Omar’s emphasis on the state of his nafs and its nexus of psyche, desire, others, and institutions comes from elaborations within the Islamic ethical traditions’ discourses on the fortification of the nafs, the modulation and expression of its desires, and ascetic practices, oscillating between its necessity to thrive both in this world and acquire tranquility in the afterlife (Hirschkind 2006; Mahmood 2011; Messick 1996; Mittermaier 2019; Pandolfo 2018). An apt articulation of soul-fracture is found in the magnum opus of the twelfth-century theologian Abu Hamid al-Ghazālī, The Revival of the Islamic Sciences. Its Book 22, titled Disciplining the Soul, delves into the state of the nafs and its internal struggles (al-Ghazālī 1995). The text offers a creative synthesis of Islamic exegesis, Greek philosophy, and Islamic medicine and serves as a manual for spiritual and ethical reform and psychic well-being. In the exposition on the true nature of good and bad character, kasr al nafs (fracture of the soul) is noted as a translation for the greatness of the soul that results from cultivating the traits of courage when tempered alongside nobility, clemency, and affection (al-Ghazālī 1995, 21). Excessive courage gives rise to pride, anger, conceit. The lack of courage emerging from soul-fracture yields to ignominy, self-abasement, cowardice, and being held back (al-Ghazālī 1995, 21). In similar fashion, Omar sees soul-fracture as the stripping of his courage, giving rise to self-abasement, indecisiveness, and cowardice.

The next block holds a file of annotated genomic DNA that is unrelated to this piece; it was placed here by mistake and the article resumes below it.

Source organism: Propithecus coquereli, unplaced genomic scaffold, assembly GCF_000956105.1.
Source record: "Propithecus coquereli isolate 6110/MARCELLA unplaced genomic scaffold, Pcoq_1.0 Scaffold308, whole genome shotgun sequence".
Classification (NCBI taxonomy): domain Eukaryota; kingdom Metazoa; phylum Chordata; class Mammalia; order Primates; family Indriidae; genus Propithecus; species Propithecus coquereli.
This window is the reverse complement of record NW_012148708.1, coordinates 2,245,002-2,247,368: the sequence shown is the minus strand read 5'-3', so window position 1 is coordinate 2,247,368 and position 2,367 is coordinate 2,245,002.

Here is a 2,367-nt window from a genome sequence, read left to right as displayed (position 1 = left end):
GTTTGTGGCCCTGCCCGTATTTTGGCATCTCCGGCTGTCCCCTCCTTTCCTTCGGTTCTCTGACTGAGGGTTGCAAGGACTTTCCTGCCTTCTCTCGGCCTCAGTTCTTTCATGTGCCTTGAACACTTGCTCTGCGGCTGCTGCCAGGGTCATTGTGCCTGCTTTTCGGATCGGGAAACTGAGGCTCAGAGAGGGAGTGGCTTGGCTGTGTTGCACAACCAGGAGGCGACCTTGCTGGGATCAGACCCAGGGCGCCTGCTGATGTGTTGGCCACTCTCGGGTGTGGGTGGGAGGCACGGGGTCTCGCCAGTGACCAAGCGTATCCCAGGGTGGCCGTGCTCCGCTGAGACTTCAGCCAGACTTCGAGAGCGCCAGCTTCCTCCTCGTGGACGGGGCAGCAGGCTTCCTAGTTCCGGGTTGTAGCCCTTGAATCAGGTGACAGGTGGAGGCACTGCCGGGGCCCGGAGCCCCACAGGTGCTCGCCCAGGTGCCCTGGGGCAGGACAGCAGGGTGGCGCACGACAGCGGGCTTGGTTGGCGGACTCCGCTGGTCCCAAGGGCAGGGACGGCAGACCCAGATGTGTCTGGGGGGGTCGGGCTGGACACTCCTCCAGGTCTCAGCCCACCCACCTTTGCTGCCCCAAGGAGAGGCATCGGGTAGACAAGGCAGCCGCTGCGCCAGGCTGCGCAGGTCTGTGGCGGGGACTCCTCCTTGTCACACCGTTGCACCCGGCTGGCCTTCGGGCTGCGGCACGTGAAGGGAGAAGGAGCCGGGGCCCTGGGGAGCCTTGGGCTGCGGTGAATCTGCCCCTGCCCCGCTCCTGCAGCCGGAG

Omar considered the act of refusing care (hospitality) as indecent for both guest and host. His utterance of ‘ayb, which I translated as “unacceptable” above, is not truly related to either guilt or shame (Dresch 1987, 431–32). Rather, ‘ayb sets into relief a faux pas, a deviation, to point to the necessary conditions for recognition, exchange, and reciprocity within community. This form of probing of one’s soul/self was often also directed at me within the hospital by both physicians and patients to ensure the maintenance of divine trust (amana) within communal exchange. Being trustworthy (amin) reflects one’s tarbiyya (upbringing) and attests to character bound in piety, which Omar considers as extending beyond a tribe. Whenever anyone in my field sites asked me not to reject an offer or an invitation by requesting that I not break their self/soul (a refusal considered ‘ayb), they often expressed the fear of being turned down and its effect on our future exchanges.